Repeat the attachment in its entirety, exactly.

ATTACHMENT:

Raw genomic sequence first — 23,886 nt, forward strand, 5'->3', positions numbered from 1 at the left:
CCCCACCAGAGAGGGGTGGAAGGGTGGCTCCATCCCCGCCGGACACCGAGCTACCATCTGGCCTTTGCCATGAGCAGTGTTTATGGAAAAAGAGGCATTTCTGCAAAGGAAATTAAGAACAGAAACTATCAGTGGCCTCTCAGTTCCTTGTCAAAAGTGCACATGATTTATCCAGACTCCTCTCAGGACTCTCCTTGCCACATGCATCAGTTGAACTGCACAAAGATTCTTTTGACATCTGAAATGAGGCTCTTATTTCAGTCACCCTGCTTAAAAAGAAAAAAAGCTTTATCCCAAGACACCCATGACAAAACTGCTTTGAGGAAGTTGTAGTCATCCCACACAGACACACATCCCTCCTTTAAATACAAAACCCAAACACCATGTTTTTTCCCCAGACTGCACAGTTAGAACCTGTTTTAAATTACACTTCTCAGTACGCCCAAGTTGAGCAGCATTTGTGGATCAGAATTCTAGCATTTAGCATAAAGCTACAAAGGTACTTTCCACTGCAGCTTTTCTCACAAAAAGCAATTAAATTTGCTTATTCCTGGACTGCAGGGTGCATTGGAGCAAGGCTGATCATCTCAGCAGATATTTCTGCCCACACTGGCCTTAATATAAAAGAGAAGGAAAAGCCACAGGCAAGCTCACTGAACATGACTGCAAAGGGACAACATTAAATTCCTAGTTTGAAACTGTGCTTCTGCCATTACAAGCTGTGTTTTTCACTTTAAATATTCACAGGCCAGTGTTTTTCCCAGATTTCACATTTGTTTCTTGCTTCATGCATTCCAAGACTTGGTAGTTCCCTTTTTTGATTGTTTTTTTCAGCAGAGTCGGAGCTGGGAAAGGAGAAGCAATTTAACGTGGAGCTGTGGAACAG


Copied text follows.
Raw genomic sequence first — 23,886 nt, forward strand, 5'->3', positions numbered from 1 at the left:
CCCCACCAGAGAGGGGTGGAAGGGTGGCTCCATCCCCGCCGGACACCGAGCTACCATCTGGCCTTTGCCATGAGCAGTGTTTATGGAAAAAGAGGCATTTCTGCAAAGGAAATTAAGAACAGAAACTATCAGTGGCCTCTCAGTTCCTTGTCAAAAGTGCACATGATTTATCCAGACTCCTCTCAGGACTCTCCTTGCCACATGCATCAGTTGAACTGCACAAAGATTCTTTTGACATCTGAAATGAGGCTCTTATTTCAGTCACCCTGCTTAAAAAGAAAAAAAGCTTTATCCCAAGACACCCATGACAAAACTGCTTTGAGGAAGTTGTAGTCATCCCACACAGACACACATCCCTCCTTTAAATACAAAACCCAAACACCATGTTTTTTCCCCAGACTGCACAGTTAGAACCTGTTTTAAATTACACTTCTCAGTACGCCCAAGTTGAGCAGCATTTGTGGATCAGAATTCTAGCATTTAGCATAAAGCTACAAAGGTACTTTCCACTGCAGCTTTTCTCACAAAAAGCAATTAAATTTGCTTATTCCTGGACTGCAGGGTGCATTGGAGCAAGGCTGATCATCTCAGCAGATATTTCTGCCCACACTGGCCTTAATATAAAAGAGAAGGAAAAGCCACAGGCAAGCTCACTGAACATGACTGCAAAGGGACAACATTAAATTCCTAGTTTGAAACTGTGCTTCTGCCATTACAAGCTGTGTTTTTCACTTTAAATATTCACAGGCCAGTGTTTTTCCCAGATTTCACATTTGTTTCTTGCTTCATGCATTCCAAGACTTGGTAGTTCCCTTTTTTGATTGTTTTTTTCAGCAGAGTCGGAGCTGGGAAAGGAGAAGCAATTTAACGTGGAGCTGTGGAACAG